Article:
The trader offered to take letters to Trader’s Point, so the pioneers stopped and quickly wrote fifty‑two letters in an hour to their families.9
Brigham Young wrote to his wife, Mary Ann Angell:
I want to wright a long letter but have not time. We are all pretty well at present though my labour has been verry hard for me on the journey. I pray for you continualy. The Pawnees have watched us close and we have watched them but they have got two of our horses, Bros. Richards’ and Little’s. Our cattle stand it well. . . . We stop every Sabbath and have a day of rest‑‑the Lord has blessed us in all things for which we are thankful. . . . On Saturday last we saw Buffalo for the first time; they went on a chase after them and got four old ones and five calves which have made us plenty of meat. . . . We shall have to cross the Platte River here on account of feed . . . the prairie is all burnt over on the North side . . . the Pawnees have gone ahead of us and burnt it. The next company had better keep up on the North side. I think it is a good route for us hereafter. . . . Joseph and Brigham be good Boys and mind your mother.
Howard Egan wrote to his wife Tamson:
Not having an opportunity to send this letter when I expected to have one, I believe there is now a chance to send it, and I embrace the opportunity with pleasure. There is some travelers on the other side of the Platte River going down, one of them came over and will take the mail for us. My health continues to be pretty good. Thank the Lord we are now in a buffalo country and have killed a number of them, and we are now traveling 5 wagons abreast of each other as there is Indians all around us, and we have not time to write much. We have just stopped our teams for a few moments, we are about 250 miles from the camp. . . . Dear Tamson, I want you to be humble and prayerful, to take good care of yourself and your children, pray for me for I do not forget you night nor morning. . . . May the Lord God of Israel bless you and your children, and preserve you until I return that we may enjoy each other’s company again. Give my love to all. Goodby my dear, think of me.
William Clayton wrote in his journal: “I feel my mind relieved by this unexpected privilege of writing back to my dear family and hope they will have the pleasure of perusing the contents.”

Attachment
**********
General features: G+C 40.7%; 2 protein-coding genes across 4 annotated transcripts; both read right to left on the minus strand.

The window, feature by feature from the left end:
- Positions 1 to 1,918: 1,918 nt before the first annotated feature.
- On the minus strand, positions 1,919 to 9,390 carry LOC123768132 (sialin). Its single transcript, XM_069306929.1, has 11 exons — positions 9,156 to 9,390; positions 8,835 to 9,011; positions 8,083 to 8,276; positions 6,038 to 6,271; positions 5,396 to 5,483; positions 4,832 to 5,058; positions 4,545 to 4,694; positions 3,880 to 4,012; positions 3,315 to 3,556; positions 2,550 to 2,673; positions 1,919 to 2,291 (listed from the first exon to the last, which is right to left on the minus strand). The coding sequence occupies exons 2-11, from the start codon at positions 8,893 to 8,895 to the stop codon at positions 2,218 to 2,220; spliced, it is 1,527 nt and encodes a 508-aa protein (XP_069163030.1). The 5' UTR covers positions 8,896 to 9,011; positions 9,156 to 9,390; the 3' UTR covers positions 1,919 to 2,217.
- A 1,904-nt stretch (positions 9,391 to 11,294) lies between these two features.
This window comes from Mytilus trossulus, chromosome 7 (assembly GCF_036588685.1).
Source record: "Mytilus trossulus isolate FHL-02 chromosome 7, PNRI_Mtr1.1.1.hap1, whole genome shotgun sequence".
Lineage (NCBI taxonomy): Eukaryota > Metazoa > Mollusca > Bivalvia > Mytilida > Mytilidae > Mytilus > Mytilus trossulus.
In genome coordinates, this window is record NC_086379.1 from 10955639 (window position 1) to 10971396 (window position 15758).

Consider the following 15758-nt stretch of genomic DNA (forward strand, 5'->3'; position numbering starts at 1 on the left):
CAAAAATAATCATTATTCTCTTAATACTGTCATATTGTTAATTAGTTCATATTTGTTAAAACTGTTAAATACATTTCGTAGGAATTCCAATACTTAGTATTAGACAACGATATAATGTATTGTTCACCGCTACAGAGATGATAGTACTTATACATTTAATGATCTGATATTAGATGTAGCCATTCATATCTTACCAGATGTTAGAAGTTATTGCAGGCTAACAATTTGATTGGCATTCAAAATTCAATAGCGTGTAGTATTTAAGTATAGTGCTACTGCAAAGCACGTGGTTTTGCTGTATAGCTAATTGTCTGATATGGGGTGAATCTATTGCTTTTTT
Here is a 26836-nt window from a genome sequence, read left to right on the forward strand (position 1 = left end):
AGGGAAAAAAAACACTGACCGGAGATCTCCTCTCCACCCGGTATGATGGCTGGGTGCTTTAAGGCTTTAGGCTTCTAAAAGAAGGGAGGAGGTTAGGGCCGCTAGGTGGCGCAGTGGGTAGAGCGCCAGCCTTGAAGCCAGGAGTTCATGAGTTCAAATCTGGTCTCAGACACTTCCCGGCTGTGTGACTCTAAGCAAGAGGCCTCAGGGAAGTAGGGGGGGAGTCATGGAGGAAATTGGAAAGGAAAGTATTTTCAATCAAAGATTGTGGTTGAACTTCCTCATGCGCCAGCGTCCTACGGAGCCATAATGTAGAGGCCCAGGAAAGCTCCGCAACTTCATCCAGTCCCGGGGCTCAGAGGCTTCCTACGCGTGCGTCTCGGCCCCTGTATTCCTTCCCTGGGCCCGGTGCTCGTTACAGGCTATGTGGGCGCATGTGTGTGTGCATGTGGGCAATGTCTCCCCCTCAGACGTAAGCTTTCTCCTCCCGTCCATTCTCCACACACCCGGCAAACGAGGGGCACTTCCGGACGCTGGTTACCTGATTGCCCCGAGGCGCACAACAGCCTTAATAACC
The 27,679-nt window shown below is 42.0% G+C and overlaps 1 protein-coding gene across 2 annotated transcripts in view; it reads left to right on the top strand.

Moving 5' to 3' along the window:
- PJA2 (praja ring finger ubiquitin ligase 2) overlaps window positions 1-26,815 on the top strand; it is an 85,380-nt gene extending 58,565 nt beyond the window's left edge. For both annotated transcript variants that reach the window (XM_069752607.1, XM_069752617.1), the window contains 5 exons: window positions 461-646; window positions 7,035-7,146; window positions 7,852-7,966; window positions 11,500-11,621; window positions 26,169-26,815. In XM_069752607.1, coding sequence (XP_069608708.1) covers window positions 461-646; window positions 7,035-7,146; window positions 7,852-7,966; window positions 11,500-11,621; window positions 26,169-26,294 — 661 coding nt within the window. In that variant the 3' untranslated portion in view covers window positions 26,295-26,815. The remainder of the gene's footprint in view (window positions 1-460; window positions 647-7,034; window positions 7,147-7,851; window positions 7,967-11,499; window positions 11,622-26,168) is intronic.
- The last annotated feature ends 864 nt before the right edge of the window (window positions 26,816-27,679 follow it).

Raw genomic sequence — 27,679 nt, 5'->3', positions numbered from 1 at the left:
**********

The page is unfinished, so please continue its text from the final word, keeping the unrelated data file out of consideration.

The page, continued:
John Brown, Thomas Woolsey, and John Pack accompanied Charles Beaumont back across the Platte to deliver the letters to their wagons.10 They also gave the traders enough bacon and bread to last their company until they reached the Missouri. Some of the men purchased buffalo robes. The rest of the pioneers continued their journey for three miles and then rested the teams. When the three men returned to the company, a council meeting was held to determine if the company should cross the Platte or continue their journey on the north side of the river. They understood that it appeared that the grass would be much better on the south side.
Wilford Woodruff wrote:
But when we took into consideration the situation of the next company & thousands that would follow after & as we were the Pioneers & had not our wives & children with us we thought it best to keep on the north side of the river & brave the difficulties of Burning Prairies & make a road that should stand as a permanent route for the Saints independant of the old emigration route & let the river separate the emigrating companies that they need not quarrel for wood, grass or water & when our next company came along the grass would be much better for them than it would on the south side as it would grow up by the time they would get along. A vote was called & it was unanimous to go on the north side of the river.
After the council meeting, the pioneers moved on, traveled a total of nine miles, and camped near a creek which the pioneers gave various names: Grand Creek, Buffalo Creek, and Clear Creek. A large herd of buffalo lay only a short distance ahead.